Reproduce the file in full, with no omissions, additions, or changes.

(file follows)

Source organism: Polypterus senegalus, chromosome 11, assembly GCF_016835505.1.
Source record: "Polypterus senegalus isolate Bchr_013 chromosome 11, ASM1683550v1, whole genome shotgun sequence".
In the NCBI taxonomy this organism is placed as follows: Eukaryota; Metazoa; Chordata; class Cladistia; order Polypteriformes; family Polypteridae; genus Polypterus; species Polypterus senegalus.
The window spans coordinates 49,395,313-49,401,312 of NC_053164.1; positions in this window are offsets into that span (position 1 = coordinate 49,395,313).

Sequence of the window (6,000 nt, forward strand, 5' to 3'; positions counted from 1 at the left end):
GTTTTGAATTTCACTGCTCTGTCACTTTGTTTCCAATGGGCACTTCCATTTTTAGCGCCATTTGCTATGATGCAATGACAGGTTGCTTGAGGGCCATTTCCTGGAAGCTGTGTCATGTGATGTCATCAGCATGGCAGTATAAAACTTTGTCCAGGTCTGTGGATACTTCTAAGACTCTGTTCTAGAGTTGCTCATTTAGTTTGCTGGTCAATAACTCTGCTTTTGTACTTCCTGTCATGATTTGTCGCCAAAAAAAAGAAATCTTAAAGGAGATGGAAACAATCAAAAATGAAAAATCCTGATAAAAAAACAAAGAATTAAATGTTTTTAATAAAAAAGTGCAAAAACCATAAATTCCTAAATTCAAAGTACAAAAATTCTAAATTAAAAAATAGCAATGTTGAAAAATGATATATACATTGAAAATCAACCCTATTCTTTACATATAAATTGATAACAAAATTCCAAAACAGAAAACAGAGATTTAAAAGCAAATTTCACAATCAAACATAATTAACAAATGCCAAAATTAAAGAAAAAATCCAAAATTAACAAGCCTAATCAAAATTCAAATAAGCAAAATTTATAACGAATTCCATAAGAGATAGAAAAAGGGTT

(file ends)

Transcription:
Source organism: Polypterus senegalus, chromosome 11, assembly GCF_016835505.1.
Source record: "Polypterus senegalus isolate Bchr_013 chromosome 11, ASM1683550v1, whole genome shotgun sequence".
In the NCBI taxonomy this organism is placed as follows: Eukaryota; Metazoa; Chordata; class Cladistia; order Polypteriformes; family Polypteridae; genus Polypterus; species Polypterus senegalus.
The window spans coordinates 49,395,313-49,401,312 of NC_053164.1; positions in this window are offsets into that span (position 1 = coordinate 49,395,313).

Sequence of the window (6,000 nt, forward strand, 5' to 3'; positions counted from 1 at the left end):
GTTTTGAATTTCACTGCTCTGTCACTTTGTTTCCAATGGGCACTTCCATTTTTAGCGCCATTTGCTATGATGCAATGACAGGTTGCTTGAGGGCCATTTCCTGGAAGCTGTGTCATGTGATGTCATCAGCATGGCAGTATAAAACTTTGTCCAGGTCTGTGGATACTTCTAAGACTCTGTTCTAGAGTTGCTCATTTAGTTTGCTGGTCAATAACTCTGCTTTTGTACTTCCTGTCATGATTTGTCGCCAAAAAAAAGAAATCTTAAAGGAGATGGAAACAATCAAAAATGAAAAATCCTGATAAAAAAACAAAGAATTAAATGTTTTTAATAAAAAAGTGCAAAAACCATAAATTCCTAAATTCAAAGTACAAAAATTCTAAATTAAAAAATAGCAATGTTGAAAAATGATATATACATTGAAAATCAACCCTATTCTTTACATATAAATTGATAACAAAATTCCAAAACAGAAAACAGAGATTTAAAAGCAAATTTCACAATCAAACATAATTAACAAATGCCAAAATTAAAGAAAAAATCCAAAATTAACAAGCCTAATCAAAATTCAAATAAGCAAAATTTATAACGAATTCCATAAGAGATAGAAAAAGGGTT